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Spotlight on rare NMOSD: Chord launches with $16m Series A round

Allie Nawrat 22 October 2020 (Last Updated October 22nd, 2020 14:13)

Omega Funds has backed Chord Therapeutics with $16m Series A funding. This money will be used to advance CRD1, Chord’s lead candidate, into Phase II proof-of-concept studies for NMOSD. How could CRD1 improve the treatment of patients with these rare conditions?

Spotlight on rare NMOSD: Chord launches with $16m Series A round
NMOSD are autoimmune diseases of the central nervous system (CNS) that affect the optic nerves and spinal cord. Credit: Shutterstock.

Geneva-based Chord Therapeutics has launched with $16m Series A funding from Omega Funds. As a result of the round, Omega managing partner Claudio Nessi and principal Francesco Draetta will join Chord’s board of directors.

Chord focuses on developing drugs for patients with rare and life-threatening diseases with a significant unmet need.

“Although rare diseases affect only a small proportion of the overall population, these patients affected by rare diseases deserve the same choice of treatment options developed with the same scientific rigour as for more common conditions,” says Chord CEO Tom Plitz.

The company’s lead molecule, CRD1, is in development to treat neuromyelitis optica spectrum disorders (NMOSD), autoimmune diseases of the central nervous system (CNS) that affect the optic nerves and spinal cord. Plitz notes: “NMOSD are severe, potentially life threatening diseases. Like with many rare diseases, there is only a very limited choice of treatment options, and not all treatments work well for all patients, so the medical need is high.”

This financing will allow Chord to “progress its lead molecule CRD1 through Phase II proof-of-concept clinical development”, explains Plitz. Chord has already received orphan drug designation for CRD1 in NMOSD. The $16m funding from Omega will also support the further growth of the company.

Deep dive into CRD1

The active ingredient of CRD1 is cladribine and it was originally developed and approved for hairy cell leukaemia over 20 years ago. Since then it has been studied in various other cancers and autoimmune disorders, including multiple sclerosis (MS); it is now approved for relapsing forms of MS.

Cladribine works by reducing the number of B and T lymphocytes in the body, but without affecting innate immune cells and causing immunosuppression.

“NMOSD are an antibody-mediated diseases, where B cells produce antibodies against self-antigens such as aquaporin-4, which are found on cells of the CNS,” notes Plitz. “This causes the damage seen in NMOSD. We predict that using cladribine to reduce the number of B cells and B cell effector functions will result in therapeutic benefit in NMOSD.”

Because of this focus on CRD1, Chord is hoping to have “the first oral disease-modifying treatment for NMOSD, so no needles involved, no injections or infusions required,” says Plitz. “The use of CRD1 will be extremely convenient for the patient, requiring only a few dosing days per year. Being free from drugs for most of the year provides opportunity and flexibility for the patient.”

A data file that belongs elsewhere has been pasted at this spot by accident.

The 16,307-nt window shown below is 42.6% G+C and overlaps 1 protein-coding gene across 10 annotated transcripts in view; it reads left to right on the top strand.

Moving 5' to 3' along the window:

He adds: “There is also reason to assume that CRD1 has the potential to function as an immune reconstitution therapy [and so] deplete the auto-reactive lymphocytes and allow a naiver immune system to grow back.” This could, therefore, allow long-term remission and maybe a partial immune reset for patients.

Looking beyond this proof-of-concept study in NMOSD, Chord is also planning to study CRD1 in myasthenia gravis, a rare, chronic neuromuscular disease that causes weakness in patient’s skeletal muscles.

Unpicking Omega’s interest in Chord and its NMOSD drug

Both Nessi and Draetta explain Omega’s interest in Chord is multifaceted. The investment firm has the benefit of knowing both the founder of Chord, Arthur Roach, and Plitz, who was previously chief scientific officer of Wilson Therapeutics, which Nessi has previously invested in.

Another important element, according to Nessi, is the promise of Chord’s validated product CRD1. “[The fact that] the product is later stage and can address an unmet need without any standard-of-care treatment options for patients really attracted us,” adds Draetta.

The potential of Chord’s CRD1 to transform treatment options for NMOSD patients was also shown in Omega’s due diligence process before investing.

As a result, “we can see the potential of this company with an exit two or three years from now”, Nessi notes, therefore driving a substantial return for Omega on its Series A investment. However, Nessi adds, “if we think that by investing the same amount again we can really achieve an exit that is substantially bigger than by not doing that, then we will do it”.

Plitz notes the team at Chord is very pleased to have attracted Omega to the company’s Series A round. “Omega Funds is a world-class investor with an impressive track record in helping their portfolio companies reach value inflection,“ concludes Plitz.

He welcomes Nessi and Draetta to the board and notes their appointments “will be of great help in guiding the company’s future strategic decisions and building value”.

Draetta explains that Omega supports its portfolio through more than just financial capital. Omega focuses on its network and how it can also support Chord scientifically as it grows.